I like fiction, especially historical fiction, and I can suspend belief for a good author and a good story, but I can be like you with science fiction. I love Star Trek and Stargate, but their science can be irritating. And I would never read a book based on their story lines because the irritation is just magnified when reading a book over a longer time period than just a single episode on T.V. There you go - we all have our weird quirks!

bv said...

oh good grief...you read like my husband watches a movie..which is pretty much never as he get sooo bored really fast. "that can't be taking place in the 50's, look at the tail lights on that car!" and on and on...just relax kids! it is just a book, movie, tv show, etc

Donna said...

I don't usually read more than one book at a time, might have a magazine or 2 throughout house, but only 1 book.

My daughter a voracious reader since kindergarten, reads several books at a time. Fiction. How to keep all those characters and plots straight, it's beyond me.

I have a similar problem reading fiction, I am a stickler for details, when I know something is wrong, then I wonder about what else may be false.

I also rewrite blah sentences in my head. And wonder at an author who has a working class speak without contractions, ever?!

My favorite fiction series is Janet Evanovich, Stephanie Plum books. Too funny to quibble over facts, just fun reading. Escapism at its best.

Second Sun Press said...

I usually read two or three books at a time, but only one of them can be fiction. You can find adventure, romance, discovery, hardship - whatever you wish - in non-fiction ... and there's no need to suspend disbelief to enjoy it. In fiction, I prefer "historical" so you get some useful knowledge along the way. Sci-Fi is the worst.

On December 9th you wrote: "I heard recently from a reader who said that she discovered my blog through a friend, and that he loves to read my blog. I'm always mystified by this and I'm sure that almost everyone who blogs wonders what it is that people find in their words."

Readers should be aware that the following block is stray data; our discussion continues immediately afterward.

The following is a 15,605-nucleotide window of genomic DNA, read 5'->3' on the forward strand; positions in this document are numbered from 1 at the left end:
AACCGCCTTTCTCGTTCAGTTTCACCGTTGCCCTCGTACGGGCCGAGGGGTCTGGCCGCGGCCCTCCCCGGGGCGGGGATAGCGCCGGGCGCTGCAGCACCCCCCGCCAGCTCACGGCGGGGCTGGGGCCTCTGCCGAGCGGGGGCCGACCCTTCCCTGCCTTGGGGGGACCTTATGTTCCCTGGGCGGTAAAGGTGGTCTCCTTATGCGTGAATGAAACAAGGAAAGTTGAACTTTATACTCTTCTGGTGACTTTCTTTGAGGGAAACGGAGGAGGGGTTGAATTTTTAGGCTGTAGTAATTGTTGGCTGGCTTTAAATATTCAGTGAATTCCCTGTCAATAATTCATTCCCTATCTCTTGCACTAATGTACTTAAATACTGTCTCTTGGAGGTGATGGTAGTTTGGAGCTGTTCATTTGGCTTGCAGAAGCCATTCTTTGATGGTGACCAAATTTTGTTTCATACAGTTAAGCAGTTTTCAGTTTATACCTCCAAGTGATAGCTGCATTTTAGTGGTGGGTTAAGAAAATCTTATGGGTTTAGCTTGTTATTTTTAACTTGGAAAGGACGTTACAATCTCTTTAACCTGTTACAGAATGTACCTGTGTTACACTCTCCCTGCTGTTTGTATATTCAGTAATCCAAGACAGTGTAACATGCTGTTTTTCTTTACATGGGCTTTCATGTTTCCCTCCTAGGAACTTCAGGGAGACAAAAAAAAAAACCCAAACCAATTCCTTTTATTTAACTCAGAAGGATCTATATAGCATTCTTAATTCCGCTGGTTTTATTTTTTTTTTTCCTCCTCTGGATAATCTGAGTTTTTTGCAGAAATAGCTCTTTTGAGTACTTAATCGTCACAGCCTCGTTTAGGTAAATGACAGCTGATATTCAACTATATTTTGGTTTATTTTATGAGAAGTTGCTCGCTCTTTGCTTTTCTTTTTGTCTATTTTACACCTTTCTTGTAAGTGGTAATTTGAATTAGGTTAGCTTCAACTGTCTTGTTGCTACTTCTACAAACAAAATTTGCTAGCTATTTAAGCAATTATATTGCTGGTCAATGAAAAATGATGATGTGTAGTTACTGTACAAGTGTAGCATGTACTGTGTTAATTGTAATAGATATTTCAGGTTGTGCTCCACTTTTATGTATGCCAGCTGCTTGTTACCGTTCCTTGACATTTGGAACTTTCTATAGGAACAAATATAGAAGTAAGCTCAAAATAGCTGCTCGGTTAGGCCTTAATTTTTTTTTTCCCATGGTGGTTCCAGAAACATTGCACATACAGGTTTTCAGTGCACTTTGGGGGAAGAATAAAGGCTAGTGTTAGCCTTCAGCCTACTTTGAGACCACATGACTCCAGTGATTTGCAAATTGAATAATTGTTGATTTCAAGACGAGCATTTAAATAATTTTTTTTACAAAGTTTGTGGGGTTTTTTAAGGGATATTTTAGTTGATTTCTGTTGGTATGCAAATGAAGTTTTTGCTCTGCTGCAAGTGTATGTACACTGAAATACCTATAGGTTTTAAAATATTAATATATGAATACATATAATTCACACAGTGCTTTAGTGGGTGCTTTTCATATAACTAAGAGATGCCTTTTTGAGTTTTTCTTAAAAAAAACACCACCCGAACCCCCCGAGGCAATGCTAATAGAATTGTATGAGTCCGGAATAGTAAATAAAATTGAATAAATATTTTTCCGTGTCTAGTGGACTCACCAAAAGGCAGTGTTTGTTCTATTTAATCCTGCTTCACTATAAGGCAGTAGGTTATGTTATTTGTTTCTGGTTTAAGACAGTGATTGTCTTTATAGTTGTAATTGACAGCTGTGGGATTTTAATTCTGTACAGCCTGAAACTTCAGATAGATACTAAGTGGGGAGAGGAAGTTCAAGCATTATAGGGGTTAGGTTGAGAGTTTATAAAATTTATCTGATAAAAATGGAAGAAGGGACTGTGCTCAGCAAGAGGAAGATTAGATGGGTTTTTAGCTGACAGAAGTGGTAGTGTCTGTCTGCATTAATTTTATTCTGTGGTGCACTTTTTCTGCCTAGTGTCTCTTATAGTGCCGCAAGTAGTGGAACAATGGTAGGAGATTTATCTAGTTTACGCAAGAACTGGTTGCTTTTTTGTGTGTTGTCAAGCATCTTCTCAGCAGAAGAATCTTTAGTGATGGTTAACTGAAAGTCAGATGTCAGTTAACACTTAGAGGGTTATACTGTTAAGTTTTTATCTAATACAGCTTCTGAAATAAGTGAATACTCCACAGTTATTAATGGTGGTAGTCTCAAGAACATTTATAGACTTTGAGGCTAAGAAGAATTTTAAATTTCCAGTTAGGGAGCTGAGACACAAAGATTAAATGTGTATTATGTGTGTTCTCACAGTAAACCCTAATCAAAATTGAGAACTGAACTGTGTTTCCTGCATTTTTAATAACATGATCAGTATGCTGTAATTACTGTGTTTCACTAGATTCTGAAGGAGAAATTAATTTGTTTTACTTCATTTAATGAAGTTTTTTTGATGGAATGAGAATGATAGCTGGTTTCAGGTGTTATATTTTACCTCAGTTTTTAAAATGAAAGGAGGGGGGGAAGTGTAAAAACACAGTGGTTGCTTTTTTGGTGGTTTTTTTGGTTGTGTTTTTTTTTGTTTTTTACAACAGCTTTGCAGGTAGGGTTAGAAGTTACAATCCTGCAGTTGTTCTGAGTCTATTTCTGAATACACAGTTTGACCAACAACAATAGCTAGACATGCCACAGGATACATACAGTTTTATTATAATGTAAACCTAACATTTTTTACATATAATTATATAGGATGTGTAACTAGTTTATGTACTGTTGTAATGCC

Well, it turns out I'm the "he" you referred to. "She" gave me a towel from your Etsy shop as an early Christmas gift. Very Nice! And your calligraphy is first rate too.

I'm not really sure why I like your blog. I dream of living in the country and you make it seem glamorous somehow. And you're non-fiction - I like that! I almost never comment because I don't have anything useful to add; but I'm still enjoying the conversation.

Vee said...

You'd be a wonderful asset to any author. A great person to have on the research team! I sometimes trip over these things, too, but it has to be glaring such as the book I read about Eleanor of Aquitane where a diner picked up her fork. Okay, no forks in that time period. Interesting bit of trivia with that chocolate lab bit. Oh, here's another one. My niece has a photo of her great-grandfather standing with his pet pug. That pug looks weird...mighty...by our standards. Its ears are hanging way down to its shoulders.

I read too many books at a time. I'm sure that I'm not appreciating any of them to the fullest.

Next time you get an offer like this, I hope that it is for good nonfiction. Do you enjoy memoirs?

Chris said...

For me it is always a history or a mystery. I cannot read most fiction. Usually I get a third of the way through the fiction book and think "Who cares about these characters?" and I toss the book! Mysteries on the other hand don't count as fiction. :-) And give me a good non-fiction history book any day. Love your blog!

Anonymous said...

i have the same problem as you in reading fiction. i do however enjoy really good historical fiction. they are harder and harder to find. there is a historical review website. i saw a posting that they were looking for readers with blogs to sign up to review books. i thought about it for about five minutes. i would have to create a blog. but then i am reading all the time why not write reviews? i got cold feet as there were too many titles of the harlequin romance type that were considered historical fiction. i cannot make myself get past the first page.

Janet said...

Hello, I totally understand your reaction to poorly researched writing and it is good for the marketing people to know that people do pay attention to historical detail.

I find that multiple errors makes me look more closely at the author's writing style and I am often less than impressed by the package.

It's good you are honest about it!